Chris Froome fears cobbles on 2014 Tour de France route

Last Updated: 18/10/13 10:36am

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Chris Froome: Aiming to defend his Tour de France title in 2014

Chris Froome: Aiming to defend his Tour de France title in 2014

Sky Bet

Chris Froome has admitted his fears over rumours that next year's race could include sections of cobblestoned roads.

With the full route of the 2014 Tour - which starts in Yorkshire - due to be announced next Wednesday, speculation has been growing after reports emerged of Tour director Christian Prudhomme scouting cobbled roads in the north of France.

"Cobbles have been mentioned and that does ring alarm bells for me," Froome told Cycling News. "I know they will be ringing for others as well. The little climbers will hate the cobbles."

While cobbles are common in the Classics, many riders fear they can add too great an x-factor to stage races due to the high likelihood of accidents or mechanical issues, particularly in wet weather.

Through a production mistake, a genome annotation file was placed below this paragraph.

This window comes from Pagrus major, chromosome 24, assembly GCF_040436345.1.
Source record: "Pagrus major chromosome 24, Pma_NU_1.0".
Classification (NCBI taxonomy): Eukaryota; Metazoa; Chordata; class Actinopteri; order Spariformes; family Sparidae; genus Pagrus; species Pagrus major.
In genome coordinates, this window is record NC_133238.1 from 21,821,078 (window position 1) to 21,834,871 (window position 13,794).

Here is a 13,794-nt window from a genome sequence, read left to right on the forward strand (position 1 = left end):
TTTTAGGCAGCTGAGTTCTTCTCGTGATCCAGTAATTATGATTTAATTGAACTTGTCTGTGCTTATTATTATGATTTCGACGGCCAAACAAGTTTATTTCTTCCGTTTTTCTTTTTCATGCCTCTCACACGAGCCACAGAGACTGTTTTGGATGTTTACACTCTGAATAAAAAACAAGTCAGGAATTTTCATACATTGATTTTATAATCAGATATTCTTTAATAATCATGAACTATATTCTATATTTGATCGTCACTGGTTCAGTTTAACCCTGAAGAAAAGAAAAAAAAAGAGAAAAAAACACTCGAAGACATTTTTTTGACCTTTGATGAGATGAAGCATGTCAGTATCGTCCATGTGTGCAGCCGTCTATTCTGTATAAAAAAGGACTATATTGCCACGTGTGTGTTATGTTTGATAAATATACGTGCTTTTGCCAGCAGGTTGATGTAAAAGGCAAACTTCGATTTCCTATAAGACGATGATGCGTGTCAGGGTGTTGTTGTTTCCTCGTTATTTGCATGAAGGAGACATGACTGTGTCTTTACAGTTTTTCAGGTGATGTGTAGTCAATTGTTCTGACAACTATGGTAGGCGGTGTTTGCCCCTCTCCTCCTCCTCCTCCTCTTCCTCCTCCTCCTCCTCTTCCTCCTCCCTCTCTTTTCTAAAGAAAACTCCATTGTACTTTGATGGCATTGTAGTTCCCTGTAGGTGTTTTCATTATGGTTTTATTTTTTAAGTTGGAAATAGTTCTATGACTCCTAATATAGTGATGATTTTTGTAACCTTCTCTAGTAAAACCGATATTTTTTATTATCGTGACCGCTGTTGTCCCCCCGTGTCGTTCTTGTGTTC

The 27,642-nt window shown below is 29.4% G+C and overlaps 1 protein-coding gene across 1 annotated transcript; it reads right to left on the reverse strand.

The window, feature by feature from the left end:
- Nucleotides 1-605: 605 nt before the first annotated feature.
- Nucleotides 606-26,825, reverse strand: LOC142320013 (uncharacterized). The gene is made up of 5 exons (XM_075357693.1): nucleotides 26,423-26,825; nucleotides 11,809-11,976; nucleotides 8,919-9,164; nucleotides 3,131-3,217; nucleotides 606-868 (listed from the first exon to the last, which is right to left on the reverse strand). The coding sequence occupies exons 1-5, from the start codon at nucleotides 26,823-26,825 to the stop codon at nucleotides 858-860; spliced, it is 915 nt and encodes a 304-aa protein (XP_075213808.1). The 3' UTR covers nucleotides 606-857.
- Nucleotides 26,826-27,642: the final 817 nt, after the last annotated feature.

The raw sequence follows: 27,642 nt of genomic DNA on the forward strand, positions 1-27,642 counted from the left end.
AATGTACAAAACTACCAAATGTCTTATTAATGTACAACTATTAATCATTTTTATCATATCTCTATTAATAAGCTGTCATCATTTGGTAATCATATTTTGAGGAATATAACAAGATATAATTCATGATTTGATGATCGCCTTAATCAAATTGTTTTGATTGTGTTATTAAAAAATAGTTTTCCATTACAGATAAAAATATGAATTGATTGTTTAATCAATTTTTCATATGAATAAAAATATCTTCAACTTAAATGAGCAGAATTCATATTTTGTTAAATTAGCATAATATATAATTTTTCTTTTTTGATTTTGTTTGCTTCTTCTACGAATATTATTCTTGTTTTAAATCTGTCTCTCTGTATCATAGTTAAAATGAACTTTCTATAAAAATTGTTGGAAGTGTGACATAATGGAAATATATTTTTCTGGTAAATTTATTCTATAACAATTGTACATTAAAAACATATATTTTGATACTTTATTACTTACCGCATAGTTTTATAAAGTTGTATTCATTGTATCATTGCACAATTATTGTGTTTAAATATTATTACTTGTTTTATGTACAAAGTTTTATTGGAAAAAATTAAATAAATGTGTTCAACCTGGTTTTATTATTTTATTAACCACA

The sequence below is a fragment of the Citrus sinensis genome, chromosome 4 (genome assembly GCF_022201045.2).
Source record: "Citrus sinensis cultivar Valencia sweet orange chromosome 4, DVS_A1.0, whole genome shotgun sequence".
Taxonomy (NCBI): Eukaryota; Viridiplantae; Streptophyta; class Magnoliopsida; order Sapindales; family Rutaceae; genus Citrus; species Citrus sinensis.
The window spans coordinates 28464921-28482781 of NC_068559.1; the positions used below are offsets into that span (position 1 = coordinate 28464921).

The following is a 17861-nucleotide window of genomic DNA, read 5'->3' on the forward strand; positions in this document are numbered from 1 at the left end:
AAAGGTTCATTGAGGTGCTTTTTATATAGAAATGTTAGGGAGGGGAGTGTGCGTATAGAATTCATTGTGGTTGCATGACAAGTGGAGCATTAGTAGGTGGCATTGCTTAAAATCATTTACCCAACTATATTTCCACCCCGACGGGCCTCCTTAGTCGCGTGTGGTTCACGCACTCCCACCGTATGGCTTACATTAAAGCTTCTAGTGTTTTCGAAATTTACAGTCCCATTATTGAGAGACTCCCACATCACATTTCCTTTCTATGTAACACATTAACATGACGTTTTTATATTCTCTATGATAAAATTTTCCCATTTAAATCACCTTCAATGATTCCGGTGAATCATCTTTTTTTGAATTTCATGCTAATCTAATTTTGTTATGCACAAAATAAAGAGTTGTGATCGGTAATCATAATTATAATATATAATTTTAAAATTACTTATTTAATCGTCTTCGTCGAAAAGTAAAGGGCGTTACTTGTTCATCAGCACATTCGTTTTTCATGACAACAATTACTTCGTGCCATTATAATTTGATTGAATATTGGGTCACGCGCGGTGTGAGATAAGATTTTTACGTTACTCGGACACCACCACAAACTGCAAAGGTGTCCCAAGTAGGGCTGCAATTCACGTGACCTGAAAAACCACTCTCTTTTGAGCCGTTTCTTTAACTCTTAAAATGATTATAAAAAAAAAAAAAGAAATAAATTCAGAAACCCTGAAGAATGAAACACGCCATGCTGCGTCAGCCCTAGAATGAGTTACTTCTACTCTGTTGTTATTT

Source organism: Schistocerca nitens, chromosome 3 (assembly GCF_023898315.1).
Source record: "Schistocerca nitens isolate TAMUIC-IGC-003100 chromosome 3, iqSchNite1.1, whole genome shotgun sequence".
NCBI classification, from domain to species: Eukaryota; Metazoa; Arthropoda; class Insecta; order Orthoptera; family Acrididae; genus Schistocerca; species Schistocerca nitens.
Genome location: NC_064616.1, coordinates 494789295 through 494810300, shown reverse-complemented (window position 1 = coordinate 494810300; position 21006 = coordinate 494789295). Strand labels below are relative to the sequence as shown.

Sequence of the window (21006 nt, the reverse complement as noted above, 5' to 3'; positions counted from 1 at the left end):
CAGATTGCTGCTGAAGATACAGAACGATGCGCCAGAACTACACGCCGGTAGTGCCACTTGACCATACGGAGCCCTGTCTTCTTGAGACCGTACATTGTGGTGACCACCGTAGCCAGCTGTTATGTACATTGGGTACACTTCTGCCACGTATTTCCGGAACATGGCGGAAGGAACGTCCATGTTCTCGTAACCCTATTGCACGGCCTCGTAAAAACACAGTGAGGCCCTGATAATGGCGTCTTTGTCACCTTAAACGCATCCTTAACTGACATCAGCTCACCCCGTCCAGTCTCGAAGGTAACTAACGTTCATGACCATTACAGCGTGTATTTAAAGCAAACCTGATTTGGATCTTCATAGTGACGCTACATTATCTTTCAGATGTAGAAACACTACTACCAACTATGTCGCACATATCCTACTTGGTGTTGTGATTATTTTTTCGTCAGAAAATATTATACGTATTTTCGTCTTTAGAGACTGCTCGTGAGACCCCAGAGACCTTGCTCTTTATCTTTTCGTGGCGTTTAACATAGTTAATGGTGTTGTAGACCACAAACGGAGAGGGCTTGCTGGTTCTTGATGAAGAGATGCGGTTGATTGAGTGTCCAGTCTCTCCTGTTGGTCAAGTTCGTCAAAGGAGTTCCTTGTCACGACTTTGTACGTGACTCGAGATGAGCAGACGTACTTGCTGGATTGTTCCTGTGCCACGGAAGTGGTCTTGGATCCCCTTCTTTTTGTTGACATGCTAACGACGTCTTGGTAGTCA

"The thing that worries me about cobbles isn't necessarily the riding over the cobbles bit," the Tour de France winner added. "I've done Paris-Roubaix before, I know what that's like - it's tough. I admit I probably wouldn't be at the very front of a cobbled stage with guys like [Fabian] Cancellara and [Thor] Hushovd.

"I accept I wouldn't be able to follow them, but there's no reason I shouldn't be able to stay with [Alberto] Contador, [Nairo] Quintana, [Joaquim] Rodriguez and [Vincenzo] Nibali on cobbles like that.

"What worries me about cobbles are the crashes, the mechanical problems. A mechanical problem in the wrong moment of the race when things are kicking off could lead to you losing the Tour.

"I'm not a big fan of that. Someone shouldn't lose the Tour due to a mechanical fault. It happens, but we're not in the Eugene Christophe era any more. I think it's extremely unfortunate if that happens. It's the unknown factor that worries me about cobbles, not necessarily being dropped."

This summer's parcours worked in Froome's favour as it was highly mountainous, and the Team Sky rider is hoping to see plenty of uphill stages again next summer, although he said he is confident he can tackle most challenges.

"If there are more mountains in it, that's not a bad thing for me, as I think I've proved myself on the climbs," the 28-year-old said.

"But having more time trials does suit me, including team time trials as I think I've got one of the strongest teams for that discipline."

The Tour route will be announced in Paris on Wednesday.

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